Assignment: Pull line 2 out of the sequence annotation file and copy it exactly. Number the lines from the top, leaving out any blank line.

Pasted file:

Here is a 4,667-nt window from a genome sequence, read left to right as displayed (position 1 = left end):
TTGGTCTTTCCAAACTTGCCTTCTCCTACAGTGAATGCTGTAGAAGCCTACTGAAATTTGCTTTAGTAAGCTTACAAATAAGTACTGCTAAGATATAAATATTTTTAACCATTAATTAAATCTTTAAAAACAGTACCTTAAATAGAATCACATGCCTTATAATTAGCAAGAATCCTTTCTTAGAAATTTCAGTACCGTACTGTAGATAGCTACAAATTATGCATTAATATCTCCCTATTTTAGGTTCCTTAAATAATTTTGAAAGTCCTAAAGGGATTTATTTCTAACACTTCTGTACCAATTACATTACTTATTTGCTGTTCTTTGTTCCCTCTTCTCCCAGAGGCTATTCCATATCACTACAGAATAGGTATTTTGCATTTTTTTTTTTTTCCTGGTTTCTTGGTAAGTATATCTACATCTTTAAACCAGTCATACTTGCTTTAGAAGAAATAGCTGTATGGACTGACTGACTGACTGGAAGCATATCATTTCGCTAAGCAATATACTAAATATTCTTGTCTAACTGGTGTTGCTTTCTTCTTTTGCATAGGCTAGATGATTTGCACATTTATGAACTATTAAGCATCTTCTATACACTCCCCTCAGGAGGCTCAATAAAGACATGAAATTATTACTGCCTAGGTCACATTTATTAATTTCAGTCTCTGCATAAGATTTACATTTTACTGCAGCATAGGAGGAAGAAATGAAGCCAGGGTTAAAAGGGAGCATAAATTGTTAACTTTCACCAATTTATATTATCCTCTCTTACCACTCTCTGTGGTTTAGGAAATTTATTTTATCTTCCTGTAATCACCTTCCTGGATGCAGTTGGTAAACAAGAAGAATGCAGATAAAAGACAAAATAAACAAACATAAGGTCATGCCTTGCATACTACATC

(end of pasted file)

TTGGTCTTTCCAAACTTGCCTTCTCCTACAGTGAATGCTGTAGAAGCCTACTGAAATTTGCTTTAGTAAGCTTACAAATAAGTACTGCTAAGATATAAATATTTTTAACCATTAATTAAATCTTTAAAAACAGTACCTTAAATAGAATCACATGCCTTATAATTAGCAAGAATCCTTTCTTAGAAATTTCAGTACCGTACTGTAGATAGCTACAAATTATGCATTAATATCTCCCTATTTTAGGTTCCTTAAATAATTTTGAAAGTCCTAAAGGGATTTATTTCTAACACTTCTGTACCAATTACATTACTTATTTGCTGTTCTTTGTTCCCTCTTCTCCCAGAGGCTATTCCATATCACTACAGAATAGGTATTTTGCATTTTTTTTTTTTTCCTGGTTTCTTGGTAAGTATATCTACATCTTTAAACCAGTCATACTTGCTTTAGAAGAAATAGCTGTATGGACTGACTGACTGACTGGAAGCATATCATTTCGCTAAGCAATATACTAAATATTCTTGTCTAACTGGTGTTGCTTTCTTCTTTTGCATAGGCTAGATGATTTGCACATTTATGAACTATTAAGCATCTTCTATACACTCCCCTCAGGAGGCTCAATAAAGACATGAAATTATTACTGCCTAGGTCACATTTATTAATTTCAGTCTCTGCATAAGATTTACATTTTACTGCAGCATAGGAGGAAGAAATGAAGCCAGGGTTAAAAGGGAGCATAAATTGTTAACTTTCACCAATTTATATTATCCTCTCTTACCACTCTCTGTGGTTTAGGAAATTTATTTTATCTTCCTGTAATCACCTTCCTGGATGCAGTTGGTAAACAAGAAGAATGCAGATAAAAGACAAAATAAACAAACATAAGGTCATGCCTTGCATACTACATC